Turkey denies carrying out deadly strikes in northern Iraq

BAGHDAD (AP) — Turkey’s foreign minister on Thursday rejected accusations that his country’s military carried out deadly strikes on tourists in northern Iraq the previous day, as families of the killed Iraqis buried their loved ones and Baghdad took steps to put pressure on Ankara.

Speaking with Turkish state broadcaster TRT, Mevlut Cavusoglu said Turkey was willing to cooperate with Iraqi authorities to shed light on the “treacherous attack.”

Iraq’s government summoned Turkey’s ambassador...

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BAGHDAD (AP) — Turkey’s foreign minister on Thursday rejected accusations that his country’s military carried out deadly strikes on tourists in northern Iraq the previous day, as families of the killed Iraqis buried their loved ones and Baghdad took steps to put pressure on Ankara.

Speaking with Turkish state broadcaster TRT, Mevlut Cavusoglu said Turkey was willing to cooperate with Iraqi authorities to shed light on the “treacherous attack.”

Iraq’s government summoned Turkey’s ambassador in protest and the parliament called a session to discuss the Turkish attack. Caskets carrying the bodies of victims were flown from the semi-autonomous Kurdish-run northern region to the Iraqi capital for burial.

The region’s president, Nechirvan Barzani, laid a wreath on one of the caskets and helped carry it onto a military plane. At the Baghdad airport, Prime Minister Mustafa al-Kadhimi received the dead and met with the families of those killed, offering his condolences. He promised the wounded would be taken care of.

All of the casualties were Iraqis; a child was among those killed. Cavusoglu offered to bring the wounded to Turkey for medical treatment.

There remained a discrepancy over the number of those killed in Wednesday’s attack on a tourist resort in the district of Zakho: Iraq’s military said eight people died but nine caskets were loaded onto the military plane. Over 20 people were also wounded.

Turkey denied it was behind the attack, and Cavusoglu claimed it was a “smokescreen” aimed “at preventing Turkish military operations in the region.”

“We did not conduct any attack against civilians,” he said and insisted that Turkey’s “fight in Iraq has always been against” the outlawed Kurdistan Workers Party, or PKK.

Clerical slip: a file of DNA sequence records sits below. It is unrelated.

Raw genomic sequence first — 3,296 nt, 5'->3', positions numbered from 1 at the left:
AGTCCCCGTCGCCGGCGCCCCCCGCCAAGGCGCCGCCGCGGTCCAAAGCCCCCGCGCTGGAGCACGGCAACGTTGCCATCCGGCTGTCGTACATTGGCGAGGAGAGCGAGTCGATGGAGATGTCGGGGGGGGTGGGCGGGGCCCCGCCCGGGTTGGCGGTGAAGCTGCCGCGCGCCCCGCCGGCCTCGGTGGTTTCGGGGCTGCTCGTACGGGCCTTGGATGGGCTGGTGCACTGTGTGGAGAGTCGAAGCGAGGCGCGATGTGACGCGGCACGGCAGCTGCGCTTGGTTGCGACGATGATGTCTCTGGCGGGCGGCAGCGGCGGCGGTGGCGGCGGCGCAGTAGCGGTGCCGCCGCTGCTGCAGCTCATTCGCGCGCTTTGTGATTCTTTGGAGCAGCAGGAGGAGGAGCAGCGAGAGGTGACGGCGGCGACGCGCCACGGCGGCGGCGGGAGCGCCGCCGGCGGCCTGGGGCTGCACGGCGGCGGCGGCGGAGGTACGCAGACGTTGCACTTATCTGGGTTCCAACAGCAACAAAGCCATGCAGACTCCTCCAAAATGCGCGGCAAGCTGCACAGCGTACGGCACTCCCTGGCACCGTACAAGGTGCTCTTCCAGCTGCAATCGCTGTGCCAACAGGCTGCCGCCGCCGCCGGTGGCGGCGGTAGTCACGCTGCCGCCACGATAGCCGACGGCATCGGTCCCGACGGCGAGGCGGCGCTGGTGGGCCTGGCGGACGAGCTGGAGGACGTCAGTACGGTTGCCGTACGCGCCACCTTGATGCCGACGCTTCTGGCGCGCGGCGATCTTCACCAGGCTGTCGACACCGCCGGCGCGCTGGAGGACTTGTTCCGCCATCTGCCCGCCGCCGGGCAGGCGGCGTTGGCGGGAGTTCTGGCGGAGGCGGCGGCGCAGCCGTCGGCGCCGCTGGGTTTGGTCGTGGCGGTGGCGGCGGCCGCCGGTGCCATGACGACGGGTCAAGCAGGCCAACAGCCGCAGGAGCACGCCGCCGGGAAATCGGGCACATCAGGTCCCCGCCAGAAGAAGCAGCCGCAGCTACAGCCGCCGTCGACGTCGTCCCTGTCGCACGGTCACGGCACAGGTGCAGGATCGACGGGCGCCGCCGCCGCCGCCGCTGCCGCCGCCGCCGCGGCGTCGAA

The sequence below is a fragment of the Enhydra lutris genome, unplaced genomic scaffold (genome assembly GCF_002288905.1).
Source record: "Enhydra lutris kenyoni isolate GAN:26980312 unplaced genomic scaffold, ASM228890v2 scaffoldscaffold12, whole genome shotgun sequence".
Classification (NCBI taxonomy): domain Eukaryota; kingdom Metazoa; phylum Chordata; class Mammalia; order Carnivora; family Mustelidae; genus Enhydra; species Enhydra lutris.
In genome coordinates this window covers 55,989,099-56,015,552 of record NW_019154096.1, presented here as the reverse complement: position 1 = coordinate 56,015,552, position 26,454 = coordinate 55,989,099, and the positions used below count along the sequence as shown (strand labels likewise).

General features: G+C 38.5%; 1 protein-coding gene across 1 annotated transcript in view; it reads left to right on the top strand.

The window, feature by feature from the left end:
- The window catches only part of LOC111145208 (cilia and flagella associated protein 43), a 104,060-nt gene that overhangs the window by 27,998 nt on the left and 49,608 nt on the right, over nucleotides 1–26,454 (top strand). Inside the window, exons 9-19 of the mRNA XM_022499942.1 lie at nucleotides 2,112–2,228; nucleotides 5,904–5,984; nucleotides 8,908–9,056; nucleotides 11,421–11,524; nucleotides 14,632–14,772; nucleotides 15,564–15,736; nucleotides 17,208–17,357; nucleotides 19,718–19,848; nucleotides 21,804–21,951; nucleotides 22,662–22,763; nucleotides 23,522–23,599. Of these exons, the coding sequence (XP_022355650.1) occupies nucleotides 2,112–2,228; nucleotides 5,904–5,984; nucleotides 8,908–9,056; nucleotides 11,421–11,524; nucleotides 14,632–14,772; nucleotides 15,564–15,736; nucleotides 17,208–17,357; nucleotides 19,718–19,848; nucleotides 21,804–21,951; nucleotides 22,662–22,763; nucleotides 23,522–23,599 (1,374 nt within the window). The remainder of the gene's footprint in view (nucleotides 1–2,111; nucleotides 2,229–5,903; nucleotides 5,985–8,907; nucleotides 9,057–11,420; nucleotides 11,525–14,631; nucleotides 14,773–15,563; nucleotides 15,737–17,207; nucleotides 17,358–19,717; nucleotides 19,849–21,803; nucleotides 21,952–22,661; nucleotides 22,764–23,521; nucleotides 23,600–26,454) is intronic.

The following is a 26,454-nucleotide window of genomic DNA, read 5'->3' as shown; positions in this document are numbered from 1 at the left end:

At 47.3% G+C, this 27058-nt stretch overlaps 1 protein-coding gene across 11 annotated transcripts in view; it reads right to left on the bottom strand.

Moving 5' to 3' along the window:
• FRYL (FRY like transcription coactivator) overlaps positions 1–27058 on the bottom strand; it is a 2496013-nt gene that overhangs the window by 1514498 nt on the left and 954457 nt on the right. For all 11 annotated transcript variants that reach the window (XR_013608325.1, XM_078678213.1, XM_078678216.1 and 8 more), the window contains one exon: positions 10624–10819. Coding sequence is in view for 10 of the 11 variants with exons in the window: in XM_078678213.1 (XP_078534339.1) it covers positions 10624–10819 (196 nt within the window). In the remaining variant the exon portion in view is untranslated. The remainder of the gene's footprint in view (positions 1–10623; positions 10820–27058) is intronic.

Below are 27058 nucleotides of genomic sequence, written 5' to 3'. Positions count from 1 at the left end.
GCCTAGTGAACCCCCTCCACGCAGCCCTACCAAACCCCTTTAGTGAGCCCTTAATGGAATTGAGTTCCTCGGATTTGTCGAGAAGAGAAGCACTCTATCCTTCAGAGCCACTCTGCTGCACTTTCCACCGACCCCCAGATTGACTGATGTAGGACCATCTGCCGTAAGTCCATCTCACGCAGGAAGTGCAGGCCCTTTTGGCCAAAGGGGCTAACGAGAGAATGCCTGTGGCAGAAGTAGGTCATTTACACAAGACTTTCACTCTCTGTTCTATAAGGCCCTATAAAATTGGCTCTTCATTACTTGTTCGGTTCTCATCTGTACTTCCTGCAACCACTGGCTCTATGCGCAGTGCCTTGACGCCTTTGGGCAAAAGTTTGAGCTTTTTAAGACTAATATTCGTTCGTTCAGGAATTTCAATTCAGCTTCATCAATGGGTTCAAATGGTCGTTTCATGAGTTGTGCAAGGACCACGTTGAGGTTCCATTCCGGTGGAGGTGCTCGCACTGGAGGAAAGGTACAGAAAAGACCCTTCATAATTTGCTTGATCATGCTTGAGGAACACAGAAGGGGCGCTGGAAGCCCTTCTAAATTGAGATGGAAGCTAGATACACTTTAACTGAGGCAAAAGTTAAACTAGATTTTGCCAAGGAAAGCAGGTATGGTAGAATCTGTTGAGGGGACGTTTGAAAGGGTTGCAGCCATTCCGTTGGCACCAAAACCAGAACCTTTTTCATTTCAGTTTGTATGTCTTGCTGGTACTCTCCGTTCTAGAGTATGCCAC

In Baghdad, mourners carried the coffin of Abbas Abdul Hussein, a 30-year-old Iraqi who was among those killed in Zakho.

Hussein had just gotten married five days earlier, his cousin Said Alawadi said, demanding the government “initiate deterrent measures against Turkey by shutting down the embassy, cutting trade, political and economic relations.”

The attack catapulted into the spotlight Turkey’s ongoing military operations against Turkey’s Kurdish insurgents in northern Iraq — an issue that has long divided Iraqi officials. With deep economic ties between the two countries, many hesitate to damage relations with Ankara.

Baghdad and Ankara are also divided on other issues, including the Kurdish region’s independent oil sector and water-sharing. But in the aftermath of the attack, anger against Turkey is mounting on the Iraqi street.

Dozens of protesters gathered in the neighborhood of Waziriah, outside a building that formerly housed the Turkish mission in Baghdad, holding signs that said: “Turkey’s attacks on civilians is a crime against humanity.”

The Turkish Embassy in Iraq cancelled visa appointments for the day.

Turkey frequently carries out airstrikes into northern Iraq and has sent commandos to support its offensives targeting the PKK, which has bases in the mountainous region. And though civilians, mostly local villagers, have been killed in the past, Wednesday’s attack marked the first time that tourists visiting the north from elsewhere in Iraq were killed.

In April, Turkey launched its latest offensive in northern Iraq, part of a series of cross-border operations that started in 2019 to combat the PKK.

The Iraqi government condemned Wednesday’s attack as a “flagrant violation of Iraq’s sovereignty,” convened an emergency national security meeting and ordered a pause in dispatching Iraq’s new ambassador to Ankara. Also Thursday, the Foreign Ministry in Baghdad summoned Turkey’s ambassador and handed over a “protest note.”

Parliament was to convene on Saturday to discuss the Turkish attack. Al-Kadhimi accused Turkey of ignoring “Iraq’s continuous demands to refrain from military violations against Iraqi territory and the lives of its people.”

The PKK, listed as a terrorist organization by Turkey, the United States and the European Union, has led an insurgency in southeastern Turkey since 1984 that has killed tens of thousands of people.

Ankara has pressed Baghdad to root out the PKK from the Kurdish region. Iraq, in turn, has said Turkey’s ongoing attacks are a breach of its sovereignty.

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Associated Press writer Suzan Fraser in Ankara, Turkey, contributed to this report.

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